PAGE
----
Since independence, Yemen has been ruled by one party, the General People's Congress (GPC), which holds an absolute majority in parliament. The party is liberal and committed to reform. The emerging multiparty political system coexists with a feudal tribal system, and suffers from a legacy of deeply embedded rivalry between the north and the south. Until its unification with North Yemen, a Marxist-oriented government dominated South Yemen, and its economy was in ruins at the time of unification. For the first 3 years after unification in 1990, the country was governed by a transitional legal code under which the government was a hybrid of the pre-unification cabinets and parliaments of North and South Yemen. Before the 1994 civil war, the Marxist Yemeni Socialist Party ruled South Yemen. Its role diminished greatly after its leaders were sent into exile by the northern government as a pre-condition for peace.
Following the marginalization of the Socialist Party, the government was able to launch an economic reform program in 1995, which was formally endorsed by the IMF in 1997. The program stipulated deep spending cuts and the privatization of numerous state-owned facilities, including the National Bank of Yemen, the Yemen Cement Company, and Yemenia airlines, among other state-owned enterprises. It also aimed at keeping inflation levels low and encouraging foreign investment in the country. Although some progress has been achieved in the areas of cost-cutting and expanding the government's revenue base, the overall performance of the economy has been rather weak.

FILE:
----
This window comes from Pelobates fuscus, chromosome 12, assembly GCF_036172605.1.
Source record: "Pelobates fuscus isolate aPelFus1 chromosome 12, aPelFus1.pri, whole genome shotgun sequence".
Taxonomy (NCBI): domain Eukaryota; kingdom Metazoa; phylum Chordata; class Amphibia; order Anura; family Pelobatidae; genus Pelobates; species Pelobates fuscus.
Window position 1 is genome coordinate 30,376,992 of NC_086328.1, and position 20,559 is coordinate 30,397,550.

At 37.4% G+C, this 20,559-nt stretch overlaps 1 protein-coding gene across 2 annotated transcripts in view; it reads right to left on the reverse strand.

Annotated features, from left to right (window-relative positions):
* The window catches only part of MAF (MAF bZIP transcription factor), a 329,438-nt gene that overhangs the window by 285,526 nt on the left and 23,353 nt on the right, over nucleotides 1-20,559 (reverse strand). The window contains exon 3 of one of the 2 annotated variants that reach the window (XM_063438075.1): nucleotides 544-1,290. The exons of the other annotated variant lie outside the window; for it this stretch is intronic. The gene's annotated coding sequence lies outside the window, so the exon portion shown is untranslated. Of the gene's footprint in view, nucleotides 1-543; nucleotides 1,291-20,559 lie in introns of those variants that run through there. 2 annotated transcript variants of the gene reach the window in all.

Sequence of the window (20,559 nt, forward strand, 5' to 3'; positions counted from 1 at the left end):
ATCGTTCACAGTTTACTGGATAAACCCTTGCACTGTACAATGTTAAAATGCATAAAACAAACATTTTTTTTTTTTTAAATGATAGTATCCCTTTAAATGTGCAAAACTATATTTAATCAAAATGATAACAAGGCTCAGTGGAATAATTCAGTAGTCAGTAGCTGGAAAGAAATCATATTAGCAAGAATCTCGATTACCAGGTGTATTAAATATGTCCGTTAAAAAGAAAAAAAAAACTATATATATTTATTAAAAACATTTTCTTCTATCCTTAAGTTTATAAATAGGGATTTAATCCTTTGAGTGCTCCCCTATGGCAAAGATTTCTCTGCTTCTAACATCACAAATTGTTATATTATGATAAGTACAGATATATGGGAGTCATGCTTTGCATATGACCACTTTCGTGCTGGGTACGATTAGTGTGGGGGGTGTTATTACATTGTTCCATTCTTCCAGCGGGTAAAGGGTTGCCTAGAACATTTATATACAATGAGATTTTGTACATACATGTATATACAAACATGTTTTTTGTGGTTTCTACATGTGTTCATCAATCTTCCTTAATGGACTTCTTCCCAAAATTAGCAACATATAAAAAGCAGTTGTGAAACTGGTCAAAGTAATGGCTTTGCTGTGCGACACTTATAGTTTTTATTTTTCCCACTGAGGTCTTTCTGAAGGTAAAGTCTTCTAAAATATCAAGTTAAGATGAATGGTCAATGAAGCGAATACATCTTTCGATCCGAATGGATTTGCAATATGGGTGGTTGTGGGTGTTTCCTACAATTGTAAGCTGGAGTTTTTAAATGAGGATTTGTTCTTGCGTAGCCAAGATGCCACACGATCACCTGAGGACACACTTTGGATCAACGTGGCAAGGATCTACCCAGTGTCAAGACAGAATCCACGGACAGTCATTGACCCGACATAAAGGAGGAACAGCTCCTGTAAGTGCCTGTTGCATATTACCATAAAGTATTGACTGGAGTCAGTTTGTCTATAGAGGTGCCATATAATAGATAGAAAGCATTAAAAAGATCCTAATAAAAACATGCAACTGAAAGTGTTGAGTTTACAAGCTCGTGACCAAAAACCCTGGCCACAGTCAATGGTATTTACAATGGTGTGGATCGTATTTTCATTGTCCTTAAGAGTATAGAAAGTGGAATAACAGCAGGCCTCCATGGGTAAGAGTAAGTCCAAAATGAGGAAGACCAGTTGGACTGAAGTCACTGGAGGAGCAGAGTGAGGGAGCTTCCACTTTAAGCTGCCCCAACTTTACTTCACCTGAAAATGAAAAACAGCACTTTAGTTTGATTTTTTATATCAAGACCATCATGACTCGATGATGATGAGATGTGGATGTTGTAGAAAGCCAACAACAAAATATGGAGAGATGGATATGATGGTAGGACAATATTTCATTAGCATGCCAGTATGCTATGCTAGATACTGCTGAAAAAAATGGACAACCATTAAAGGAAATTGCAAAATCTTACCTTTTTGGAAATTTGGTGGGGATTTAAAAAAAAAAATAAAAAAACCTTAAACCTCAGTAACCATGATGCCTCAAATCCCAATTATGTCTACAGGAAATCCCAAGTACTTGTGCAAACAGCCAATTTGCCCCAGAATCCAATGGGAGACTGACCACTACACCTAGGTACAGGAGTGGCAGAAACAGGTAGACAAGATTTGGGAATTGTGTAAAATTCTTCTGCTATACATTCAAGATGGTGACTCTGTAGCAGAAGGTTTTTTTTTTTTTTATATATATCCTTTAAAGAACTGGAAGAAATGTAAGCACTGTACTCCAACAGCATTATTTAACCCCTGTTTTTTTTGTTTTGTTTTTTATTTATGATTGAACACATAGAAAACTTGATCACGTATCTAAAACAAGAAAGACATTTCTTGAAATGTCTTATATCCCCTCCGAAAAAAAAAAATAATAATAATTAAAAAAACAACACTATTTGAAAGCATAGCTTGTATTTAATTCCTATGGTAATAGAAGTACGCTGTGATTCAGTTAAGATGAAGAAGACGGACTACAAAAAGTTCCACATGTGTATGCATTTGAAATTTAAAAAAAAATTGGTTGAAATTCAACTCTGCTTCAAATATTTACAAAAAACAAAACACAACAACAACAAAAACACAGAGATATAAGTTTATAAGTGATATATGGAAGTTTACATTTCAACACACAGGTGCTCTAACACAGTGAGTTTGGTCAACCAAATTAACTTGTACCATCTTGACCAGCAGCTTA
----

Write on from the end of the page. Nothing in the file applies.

Taxes are an insignificant source of government revenue. As a result of the reform program, however, the government has attempted to improve its tax revenue collection system by computerizing its customs clearance at ports and airports. The government, however, has been largely reluctant to reform the income tax system in line with the IMF's recommendations. These efforts have been complicated by economic and political uncertainties, such as high unemployment rates, widespread poverty, and a high incidence of political violence. As a result, dependence on the oil sector for revenue is likely to persist.